Joe Ludlow and Jo Casebourne - 16.11.2012
The impact investment market is increasing its focus on defining, evidencing and measuring the impact of organisations receiving finance and of the organisations providing it.
This hasn't always been the case. When the field was primarily focussed on providing access to finance for charities, it was often assumed that assuring registered charity status was a sufficient indicator of impact, and success measures for investments were primarily financial.
Much progress has been made. Initiatives such as Inspiring Impact and the UK Social Investor Group are convening stakeholders in the field to develop common approaches and agreed frameworks for impact measurement and reporting. It is increasingly commonplace for impact investors to consider investment in companies limited by shares as legitimate ways of maximising impact and this is further focusing investors on measurement of impact performance.
Despite this commendable progress, there often continues to be an assumption among impact investors that if the impact of an organisation (or its products or services) is judged to be sufficiently positive at the point of investment, then the primary objective of an investment should be an increase in scale.
Yet there are very few social interventions with high quality evaluations justifying this assumption of sustained impact with increased scale. And this assumption is least valid when working with early stage innovations whose product / service, process of production and means of delivery are often moveable feasts and subject to constant iteration.
Initiatives in Government and in the public policy and social research community such as the Alliance for Useful Evidence are bringing a greater focus on the standard of evidence for impact used by purchasers of products and services. Meanwhile impact investors are increasingly grappling with the complexities of investing for outcomes, most obviously when financing organisations which are paid on achievement of outcomes, such as through social impact bond mechanisms - so investors need to get to grips with using evidence pre and post investment too.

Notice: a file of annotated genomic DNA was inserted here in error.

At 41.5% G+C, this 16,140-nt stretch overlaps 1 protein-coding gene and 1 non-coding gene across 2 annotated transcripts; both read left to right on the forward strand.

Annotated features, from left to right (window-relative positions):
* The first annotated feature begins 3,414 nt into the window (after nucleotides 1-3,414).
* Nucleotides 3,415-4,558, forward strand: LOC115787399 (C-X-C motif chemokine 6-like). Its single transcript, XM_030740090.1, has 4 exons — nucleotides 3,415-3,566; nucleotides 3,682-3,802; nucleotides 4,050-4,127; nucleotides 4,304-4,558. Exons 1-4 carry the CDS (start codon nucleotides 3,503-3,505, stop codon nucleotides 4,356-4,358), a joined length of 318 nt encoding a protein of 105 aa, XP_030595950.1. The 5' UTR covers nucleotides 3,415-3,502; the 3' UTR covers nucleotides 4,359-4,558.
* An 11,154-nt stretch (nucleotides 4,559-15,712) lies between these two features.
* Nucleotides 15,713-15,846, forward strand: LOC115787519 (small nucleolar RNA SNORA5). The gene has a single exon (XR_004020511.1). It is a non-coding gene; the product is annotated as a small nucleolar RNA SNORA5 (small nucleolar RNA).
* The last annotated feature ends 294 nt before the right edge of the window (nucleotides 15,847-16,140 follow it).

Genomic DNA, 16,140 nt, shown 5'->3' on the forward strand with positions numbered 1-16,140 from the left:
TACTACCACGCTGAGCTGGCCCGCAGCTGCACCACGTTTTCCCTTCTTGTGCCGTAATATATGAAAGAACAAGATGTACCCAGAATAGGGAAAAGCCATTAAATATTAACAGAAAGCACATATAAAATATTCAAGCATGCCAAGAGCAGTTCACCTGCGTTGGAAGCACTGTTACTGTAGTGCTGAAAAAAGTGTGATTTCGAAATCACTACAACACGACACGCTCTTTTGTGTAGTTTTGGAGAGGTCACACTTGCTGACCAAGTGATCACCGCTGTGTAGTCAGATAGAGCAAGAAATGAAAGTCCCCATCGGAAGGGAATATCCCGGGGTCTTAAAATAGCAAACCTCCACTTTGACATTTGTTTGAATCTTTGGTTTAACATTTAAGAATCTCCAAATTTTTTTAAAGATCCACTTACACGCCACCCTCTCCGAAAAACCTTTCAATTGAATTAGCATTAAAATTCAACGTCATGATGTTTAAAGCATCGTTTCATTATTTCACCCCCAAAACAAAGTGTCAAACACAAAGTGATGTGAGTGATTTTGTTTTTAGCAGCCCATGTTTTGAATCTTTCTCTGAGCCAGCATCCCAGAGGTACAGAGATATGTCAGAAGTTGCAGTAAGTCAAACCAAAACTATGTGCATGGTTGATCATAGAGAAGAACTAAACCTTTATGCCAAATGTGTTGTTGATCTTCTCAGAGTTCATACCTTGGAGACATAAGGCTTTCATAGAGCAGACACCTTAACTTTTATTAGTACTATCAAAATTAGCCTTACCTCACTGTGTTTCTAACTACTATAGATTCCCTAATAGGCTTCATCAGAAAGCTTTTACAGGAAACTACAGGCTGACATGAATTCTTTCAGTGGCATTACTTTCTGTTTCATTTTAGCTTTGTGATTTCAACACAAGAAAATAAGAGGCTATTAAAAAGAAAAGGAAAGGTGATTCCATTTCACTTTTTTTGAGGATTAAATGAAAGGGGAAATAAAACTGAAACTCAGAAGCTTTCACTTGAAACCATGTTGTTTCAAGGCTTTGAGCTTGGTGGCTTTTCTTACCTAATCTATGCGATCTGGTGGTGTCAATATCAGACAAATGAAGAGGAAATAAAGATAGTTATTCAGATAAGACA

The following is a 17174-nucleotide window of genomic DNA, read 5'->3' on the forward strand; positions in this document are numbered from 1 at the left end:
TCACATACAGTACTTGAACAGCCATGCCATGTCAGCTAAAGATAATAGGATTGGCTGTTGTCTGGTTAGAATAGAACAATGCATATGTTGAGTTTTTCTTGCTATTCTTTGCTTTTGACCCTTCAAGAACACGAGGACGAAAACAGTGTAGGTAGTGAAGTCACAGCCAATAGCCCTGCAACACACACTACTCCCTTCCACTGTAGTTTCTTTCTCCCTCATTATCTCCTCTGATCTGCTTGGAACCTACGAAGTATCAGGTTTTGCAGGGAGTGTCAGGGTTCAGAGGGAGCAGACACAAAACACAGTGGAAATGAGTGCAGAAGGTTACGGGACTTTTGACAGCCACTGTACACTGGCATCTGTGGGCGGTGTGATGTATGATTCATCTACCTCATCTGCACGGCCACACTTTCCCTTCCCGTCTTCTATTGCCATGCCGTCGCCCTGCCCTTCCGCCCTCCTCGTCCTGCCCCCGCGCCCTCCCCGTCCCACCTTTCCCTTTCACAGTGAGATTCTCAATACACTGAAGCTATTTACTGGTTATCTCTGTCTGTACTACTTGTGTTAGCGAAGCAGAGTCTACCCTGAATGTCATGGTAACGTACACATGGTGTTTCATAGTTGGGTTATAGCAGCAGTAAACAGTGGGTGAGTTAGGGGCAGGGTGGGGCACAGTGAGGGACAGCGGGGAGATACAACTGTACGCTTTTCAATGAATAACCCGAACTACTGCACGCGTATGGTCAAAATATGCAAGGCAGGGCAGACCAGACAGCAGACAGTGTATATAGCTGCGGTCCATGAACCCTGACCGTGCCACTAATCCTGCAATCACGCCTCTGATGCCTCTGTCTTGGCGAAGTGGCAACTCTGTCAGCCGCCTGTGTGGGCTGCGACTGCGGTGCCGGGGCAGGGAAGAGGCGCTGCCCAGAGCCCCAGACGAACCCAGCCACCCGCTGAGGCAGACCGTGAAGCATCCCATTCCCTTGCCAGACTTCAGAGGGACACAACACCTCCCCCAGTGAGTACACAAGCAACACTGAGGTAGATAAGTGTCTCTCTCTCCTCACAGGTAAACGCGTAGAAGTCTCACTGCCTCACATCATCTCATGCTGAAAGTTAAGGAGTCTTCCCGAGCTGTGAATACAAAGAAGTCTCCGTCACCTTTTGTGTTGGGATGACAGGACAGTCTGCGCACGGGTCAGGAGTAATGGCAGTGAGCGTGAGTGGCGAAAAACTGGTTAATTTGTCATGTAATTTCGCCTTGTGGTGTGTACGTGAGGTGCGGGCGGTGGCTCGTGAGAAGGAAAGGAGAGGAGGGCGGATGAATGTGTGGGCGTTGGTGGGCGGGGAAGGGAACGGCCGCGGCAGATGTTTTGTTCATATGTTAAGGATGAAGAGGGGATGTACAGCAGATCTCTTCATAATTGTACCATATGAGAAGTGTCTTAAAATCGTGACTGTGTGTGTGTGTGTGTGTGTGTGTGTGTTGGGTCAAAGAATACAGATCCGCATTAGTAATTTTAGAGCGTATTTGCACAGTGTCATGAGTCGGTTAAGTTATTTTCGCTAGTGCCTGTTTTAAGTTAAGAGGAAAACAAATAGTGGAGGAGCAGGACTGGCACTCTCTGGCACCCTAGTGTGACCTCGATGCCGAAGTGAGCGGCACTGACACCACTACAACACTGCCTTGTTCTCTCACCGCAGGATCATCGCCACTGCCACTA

Nesta is developing and testing a set of standards of evidence to support investment decision making when evidence is not strong. We see improving the standard of evidence of impact as an impact investment objective in itself, much as seeing a consumer product achieve a kitemark, or seeing a pharmaceutical deliver a successful clinical trial is a legitimate use of investment in other sectors.
The goal isn't evidence in itself. It is to see capital deployed to grow the impact of the products and services most likely to have a positive effect for people and communities.
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 For example HMG's Open Public Services White Paper (June 2010) states "To support better commissioning and innovation in public services, open public services require robust accreditation of what works. Both commissioners and providers need to know which programmes are proven to work. We will consult on how to establish credible accreditation bodies for public services which can mirror the work on the National Institute for Health and Clinical Excellence in the health services."
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